Olympic athletes make use of cross-training for competitive events, and savvy businesses make use of cross-marketing in digital media for the marketplace.
One way to cross-market is to combine both Pay Per Click (PPC) Campaigns and Search Engine Optimization (SEO). Using these tools on their own is effective (see my post: PPC: not as scary as you think), but combining PPC and SEO–now that’s power.
Here are 3 reasons why.
1. Improved click-through rates (CTR) and more compelling copy
Compelling copy is key in any marketing campaign and it can be tested through PPC ad copy. Use your PPC results to find effective keywords and the calls to action that yield the best click-through rates and conversions. Now use them to beef up PPC campaigns and SEO meta tags (titles and content descriptions).
Better content not only improves your search engine rankings but it also captures customers. Excellent content takes them to your website instead of your competitors’. And that means both higher CTR and conversions.
TIP: Borrow proven copy from PPC ads to maximize SEO CTR and...
Before my first day on staff at Domain7, I took one week between jobs for a little R&R: rest and research.
In a Fast Company article titled “The Future of Advertising” I read about advertising and marketing leaders going to crash-course workshops for digital-learning. The goal? To emerge as a thinker and practitioner prepared for today’s (and tomorrow’s!) digital-marketing world.
Although I work in web for a progressive technology company, I want to be a believer. I work in digital marketing, but often lack the clairvoyance to imagine the future with the conviction that it will be better. Would three days at Hyper Island help? I went to New York to find out.
Not that long ago, marketing meant investing in expensive print publications, only to risk discovering a typo the moment it’s off the press.
The web gives you so much freedom to monitor and iterate your marketing campaigns, without a huge, risky investment. And yet, so many businesses are scared of Pay Per Click (PPC) campaigns or just don’t grasp the benefits of using them.
In my experience, PPC campaigns are a part of any well thought-out marketing campaign and almost invariably bring you more business.
There are lots of myths about PPC. Businesses seem to think they are:
- too complicated. (But in fact they’re fairly simple to set up!)
- too time consuming. (After initial setup, PPC campaigns drive leads to you—saving major BizDev time.)
- too difficult to budget. (Actually, you get to set your daily budget that can be lowered or increased at any time.)
It would be a big mistake to let fear of the unknown to keep you from attracting leads that are ripe for conversion. It’s my belief that with a little understanding PPC really isn’t so scary.
Here are answers to some of the questions I hear all the...
Smartphones and tablets are overtaking traditional computers in sales and usage, so it’s no surprise this consumer shift is driving industry interest in mobile development.
At Domain7, we've taken a stand on the mobile web vs. app debate, and we still believe the web trumps apps in terms of cost, speed and reach.
Every once in a while, however, there’s a use-case that requires native smartphone technology. In these cases, we still think it’s essential to retain those important aspects of openness and cross-platform compatibility.
PhoneGap is a tool that combines the power of the web with the power of phones and tablets—their hardware (camera,...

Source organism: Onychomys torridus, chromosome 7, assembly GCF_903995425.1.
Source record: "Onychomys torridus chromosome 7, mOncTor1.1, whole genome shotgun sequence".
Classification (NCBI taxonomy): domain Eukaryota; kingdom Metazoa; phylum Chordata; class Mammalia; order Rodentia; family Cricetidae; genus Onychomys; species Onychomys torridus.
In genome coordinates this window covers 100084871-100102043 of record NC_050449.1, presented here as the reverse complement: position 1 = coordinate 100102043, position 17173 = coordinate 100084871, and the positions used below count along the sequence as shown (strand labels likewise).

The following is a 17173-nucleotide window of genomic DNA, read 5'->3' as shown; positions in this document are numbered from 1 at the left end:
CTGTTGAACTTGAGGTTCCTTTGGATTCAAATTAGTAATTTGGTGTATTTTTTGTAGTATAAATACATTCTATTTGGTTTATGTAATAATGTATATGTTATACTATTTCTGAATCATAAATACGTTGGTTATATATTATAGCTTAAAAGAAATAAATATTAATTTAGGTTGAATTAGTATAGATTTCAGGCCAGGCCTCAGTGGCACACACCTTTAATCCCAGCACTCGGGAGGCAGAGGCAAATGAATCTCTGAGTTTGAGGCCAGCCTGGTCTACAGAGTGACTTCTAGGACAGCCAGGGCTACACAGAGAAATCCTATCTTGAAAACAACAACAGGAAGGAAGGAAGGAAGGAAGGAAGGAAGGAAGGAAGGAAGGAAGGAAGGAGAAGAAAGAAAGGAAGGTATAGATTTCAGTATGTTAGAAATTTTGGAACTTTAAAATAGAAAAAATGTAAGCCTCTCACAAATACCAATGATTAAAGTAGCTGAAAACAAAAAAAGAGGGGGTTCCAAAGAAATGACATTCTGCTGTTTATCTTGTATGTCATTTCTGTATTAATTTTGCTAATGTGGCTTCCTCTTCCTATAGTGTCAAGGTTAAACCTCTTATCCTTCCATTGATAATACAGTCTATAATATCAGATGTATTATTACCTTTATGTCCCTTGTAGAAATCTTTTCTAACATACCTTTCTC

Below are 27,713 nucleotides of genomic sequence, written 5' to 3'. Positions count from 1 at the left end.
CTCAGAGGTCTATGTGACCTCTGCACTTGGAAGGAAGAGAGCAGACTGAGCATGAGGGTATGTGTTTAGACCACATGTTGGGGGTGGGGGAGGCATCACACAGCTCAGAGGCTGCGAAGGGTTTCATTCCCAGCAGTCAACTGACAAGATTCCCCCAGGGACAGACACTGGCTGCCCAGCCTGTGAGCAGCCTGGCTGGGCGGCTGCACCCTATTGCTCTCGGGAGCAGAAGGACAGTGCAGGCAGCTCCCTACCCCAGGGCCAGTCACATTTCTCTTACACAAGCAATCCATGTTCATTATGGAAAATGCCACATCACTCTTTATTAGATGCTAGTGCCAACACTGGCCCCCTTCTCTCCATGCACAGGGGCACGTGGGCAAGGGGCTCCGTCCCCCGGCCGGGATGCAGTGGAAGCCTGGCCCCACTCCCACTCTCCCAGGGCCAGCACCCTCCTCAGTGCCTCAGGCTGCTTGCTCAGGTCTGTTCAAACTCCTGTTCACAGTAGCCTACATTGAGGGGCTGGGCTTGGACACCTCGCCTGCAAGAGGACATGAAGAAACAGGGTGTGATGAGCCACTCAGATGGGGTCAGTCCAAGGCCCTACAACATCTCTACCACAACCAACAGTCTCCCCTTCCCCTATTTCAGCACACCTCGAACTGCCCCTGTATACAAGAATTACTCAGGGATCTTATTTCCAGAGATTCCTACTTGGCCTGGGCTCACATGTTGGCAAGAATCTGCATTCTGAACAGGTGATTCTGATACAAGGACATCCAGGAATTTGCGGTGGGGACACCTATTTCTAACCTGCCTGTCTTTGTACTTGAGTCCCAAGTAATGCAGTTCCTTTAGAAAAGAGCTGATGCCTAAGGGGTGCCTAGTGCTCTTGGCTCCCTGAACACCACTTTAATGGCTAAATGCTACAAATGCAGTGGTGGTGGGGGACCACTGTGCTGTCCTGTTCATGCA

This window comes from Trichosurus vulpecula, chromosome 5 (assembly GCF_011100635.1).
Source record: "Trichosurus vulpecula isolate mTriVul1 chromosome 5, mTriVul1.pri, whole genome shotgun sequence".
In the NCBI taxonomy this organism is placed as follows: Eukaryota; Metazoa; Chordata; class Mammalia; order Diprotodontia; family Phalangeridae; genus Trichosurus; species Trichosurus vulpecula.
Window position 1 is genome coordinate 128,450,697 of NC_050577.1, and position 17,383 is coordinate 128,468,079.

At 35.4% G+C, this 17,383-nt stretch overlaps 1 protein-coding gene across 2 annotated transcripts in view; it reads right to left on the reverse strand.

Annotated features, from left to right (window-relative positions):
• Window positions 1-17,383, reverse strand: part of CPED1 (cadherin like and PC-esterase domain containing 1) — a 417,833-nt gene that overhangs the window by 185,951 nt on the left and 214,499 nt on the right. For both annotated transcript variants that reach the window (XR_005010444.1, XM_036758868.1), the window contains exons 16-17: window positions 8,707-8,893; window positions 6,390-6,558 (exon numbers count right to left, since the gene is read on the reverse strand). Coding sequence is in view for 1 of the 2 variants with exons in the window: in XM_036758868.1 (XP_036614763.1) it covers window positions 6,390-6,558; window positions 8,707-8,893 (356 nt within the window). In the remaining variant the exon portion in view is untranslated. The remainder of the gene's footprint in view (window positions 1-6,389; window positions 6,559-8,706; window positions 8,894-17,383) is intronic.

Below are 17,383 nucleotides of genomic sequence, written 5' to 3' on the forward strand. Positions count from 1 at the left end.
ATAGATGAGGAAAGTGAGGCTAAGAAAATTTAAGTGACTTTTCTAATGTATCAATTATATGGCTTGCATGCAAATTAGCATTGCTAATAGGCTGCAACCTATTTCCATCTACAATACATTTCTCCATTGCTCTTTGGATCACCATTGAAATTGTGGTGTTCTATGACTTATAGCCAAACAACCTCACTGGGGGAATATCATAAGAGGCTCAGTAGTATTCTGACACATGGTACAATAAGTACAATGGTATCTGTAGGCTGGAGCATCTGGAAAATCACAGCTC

In case you missed it, Google has officially stated they encourage and favor responsive design, and otherwise, device-specific markup from the same URL.
According to Google, it makes it "easier for Google’s algorithms to assign the indexing properties to your content." Read the rest of Google's recommendations for building websites for mobile devices right here.
There’s a saying in economics that “there’s no such thing as a free lunch”. In the case of free apps, there may be a price we’re paying that’s not in dollars, but information.
I used to roll my eyes at “Apps”. There are apps for everything it seems. I was a browser purist with a mindset of “if there is a website for it, why would I download an app?” However, I encountered a few problems with my purist ways:
- A lot of companies simply don’t have good mobile sites. This is getting better, but it’s just not there yet.
- Mobile websites don’t always respond well enough. They feel clunky and slow. It’s amazing how irritated I get with a website that doesn’t respond quickly.
Lately I find myself installing more apps because of those issues. However, I’ve started looking at the privacy settings on these apps and am getting more and more concerned with what I’m actually giving away with each “free” app. Why some of these apps need to know “my personal information”, or “phone call data” is beyond me.
Here's a brief example of the...
Although it has existed in Google’s Chrome/Android ecosystem for months, the practice of syncing one's browser tabs between PCs and mobile devices is likely to spike in familiarity and popularity when it is introduced in Apple’s products (OS X Mountain Lion and and iOS 6) later this year.
I’ve not heard a term used to describe this device-hopping behavior, so for the purposes of this post I’m stealing from the transportion realm and caling it an “intermodal” user experience (IUX). On the web—rather than a person switching from a train to a boat to complete a journey—intermodal refers to a user moving seamlessly from one device to another in order to complete an online task.
Whatever you call it, this behavior is a trend worth anticipating. What opportunities does it create for more meaningful experiences? How will people leverage it to solve new problems? When and why will it break your website entirely?
I'd love to hear what you think. Here are some of my own early musings on IUX:
- This type of browsing will likely be an edge-case for a...